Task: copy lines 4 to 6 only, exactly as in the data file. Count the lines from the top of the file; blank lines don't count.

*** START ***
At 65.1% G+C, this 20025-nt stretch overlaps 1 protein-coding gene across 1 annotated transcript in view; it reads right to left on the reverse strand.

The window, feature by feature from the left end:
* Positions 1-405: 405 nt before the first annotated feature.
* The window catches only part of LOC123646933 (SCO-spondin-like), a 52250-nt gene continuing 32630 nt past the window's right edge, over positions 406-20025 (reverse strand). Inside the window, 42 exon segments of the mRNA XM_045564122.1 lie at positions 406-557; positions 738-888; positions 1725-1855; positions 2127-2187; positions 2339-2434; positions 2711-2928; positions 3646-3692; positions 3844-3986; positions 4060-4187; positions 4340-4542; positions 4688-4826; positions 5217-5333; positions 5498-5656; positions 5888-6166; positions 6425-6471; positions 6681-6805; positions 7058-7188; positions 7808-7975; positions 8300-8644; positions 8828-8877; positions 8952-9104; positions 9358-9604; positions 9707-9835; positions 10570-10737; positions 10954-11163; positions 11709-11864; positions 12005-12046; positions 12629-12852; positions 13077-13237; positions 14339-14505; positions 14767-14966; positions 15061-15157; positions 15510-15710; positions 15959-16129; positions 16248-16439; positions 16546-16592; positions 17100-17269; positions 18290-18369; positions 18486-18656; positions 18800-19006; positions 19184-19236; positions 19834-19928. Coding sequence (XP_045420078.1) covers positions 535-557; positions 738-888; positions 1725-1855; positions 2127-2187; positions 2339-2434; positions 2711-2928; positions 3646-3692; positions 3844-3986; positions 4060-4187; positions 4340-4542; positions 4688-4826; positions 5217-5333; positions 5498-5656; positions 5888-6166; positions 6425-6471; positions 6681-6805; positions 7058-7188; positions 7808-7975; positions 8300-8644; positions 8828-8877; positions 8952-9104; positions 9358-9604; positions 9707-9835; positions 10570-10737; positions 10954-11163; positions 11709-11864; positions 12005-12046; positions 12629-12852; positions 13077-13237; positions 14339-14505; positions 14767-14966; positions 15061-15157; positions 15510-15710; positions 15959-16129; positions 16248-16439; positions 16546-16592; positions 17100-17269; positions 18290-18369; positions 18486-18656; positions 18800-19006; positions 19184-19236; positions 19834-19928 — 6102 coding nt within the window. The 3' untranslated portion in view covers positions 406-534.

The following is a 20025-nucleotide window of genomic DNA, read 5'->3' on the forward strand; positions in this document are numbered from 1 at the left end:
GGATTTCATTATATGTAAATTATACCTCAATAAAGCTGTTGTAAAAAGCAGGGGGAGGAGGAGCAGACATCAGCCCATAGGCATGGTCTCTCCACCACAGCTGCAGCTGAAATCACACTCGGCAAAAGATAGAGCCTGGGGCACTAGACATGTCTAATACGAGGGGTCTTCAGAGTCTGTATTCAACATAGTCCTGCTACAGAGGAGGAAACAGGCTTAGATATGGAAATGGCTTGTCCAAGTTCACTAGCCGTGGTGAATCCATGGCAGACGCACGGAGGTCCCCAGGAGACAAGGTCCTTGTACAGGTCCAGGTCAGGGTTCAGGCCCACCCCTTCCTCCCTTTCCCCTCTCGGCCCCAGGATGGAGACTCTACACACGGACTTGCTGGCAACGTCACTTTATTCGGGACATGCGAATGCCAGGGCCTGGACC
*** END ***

* The window catches only part of LOC123646933 (SCO-spondin-like), a 52250-nt gene continuing 32630 nt past the window's right edge, over positions 406-20025 (reverse strand). Inside the window, 42 exon segments of the mRNA XM_045564122.1 lie at positions 406-557; positions 738-888; positions 1725-1855; positions 2127-2187; positions 2339-2434; positions 2711-2928; positions 3646-3692; positions 3844-3986; positions 4060-4187; positions 4340-4542; positions 4688-4826; positions 5217-5333; positions 5498-5656; positions 5888-6166; positions 6425-6471; positions 6681-6805; positions 7058-7188; positions 7808-7975; positions 8300-8644; positions 8828-8877; positions 8952-9104; positions 9358-9604; positions 9707-9835; positions 10570-10737; positions 10954-11163; positions 11709-11864; positions 12005-12046; positions 12629-12852; positions 13077-13237; positions 14339-14505; positions 14767-14966; positions 15061-15157; positions 15510-15710; positions 15959-16129; positions 16248-16439; positions 16546-16592; positions 17100-17269; positions 18290-18369; positions 18486-18656; positions 18800-19006; positions 19184-19236; positions 19834-19928. Coding sequence (XP_045420078.1) covers positions 535-557; positions 738-888; positions 1725-1855; positions 2127-2187; positions 2339-2434; positions 2711-2928; positions 3646-3692; positions 3844-3986; positions 4060-4187; positions 4340-4542; positions 4688-4826; positions 5217-5333; positions 5498-5656; positions 5888-6166; positions 6425-6471; positions 6681-6805; positions 7058-7188; positions 7808-7975; positions 8300-8644; positions 8828-8877; positions 8952-9104; positions 9358-9604; positions 9707-9835; positions 10570-10737; positions 10954-11163; positions 11709-11864; positions 12005-12046; positions 12629-12852; positions 13077-13237; positions 14339-14505; positions 14767-14966; positions 15061-15157; positions 15510-15710; positions 15959-16129; positions 16248-16439; positions 16546-16592; positions 17100-17269; positions 18290-18369; positions 18486-18656; positions 18800-19006; positions 19184-19236; positions 19834-19928 — 6102 coding nt within the window. The 3' untranslated portion in view covers positions 406-534.

The following is a 20025-nucleotide window of genomic DNA, read 5'->3' on the forward strand; positions in this document are numbered from 1 at the left end:
GGATTTCATTATATGTAAATTATACCTCAATAAAGCTGTTGTAAAAAGCAGGGGGAGGAGGAGCAGACATCAGCCCATAGGCATGGTCTCTCCACCACAGCTGCAGCTGAAATCACACTCGGCAAAAGATAGAGCCTGGGGCACTAGACATGTCTAATACGAGGGGTCTTCAGAGTCTGTATTCAACATAGTCCTGCTACAGAGGAGGAAACAGGCTTAGATATGGAAATGGCTTGTCCAAGTTCACTAGCCGTGGTGAATCCATGGCAGACGCACGGAGGTCCCCAGGAGACAAGGTCCTTGTACAGGTCCAGGTCAGGGTTCAGGCCCACCCCTTCCTCCCTTTCCCCTCTCGGCCCCAGGATGGAGACTCTACACACGGACTTGCTGGCAACGTCACTTTATTCGGGACATGCGAATGCCAGGGCCTGGACC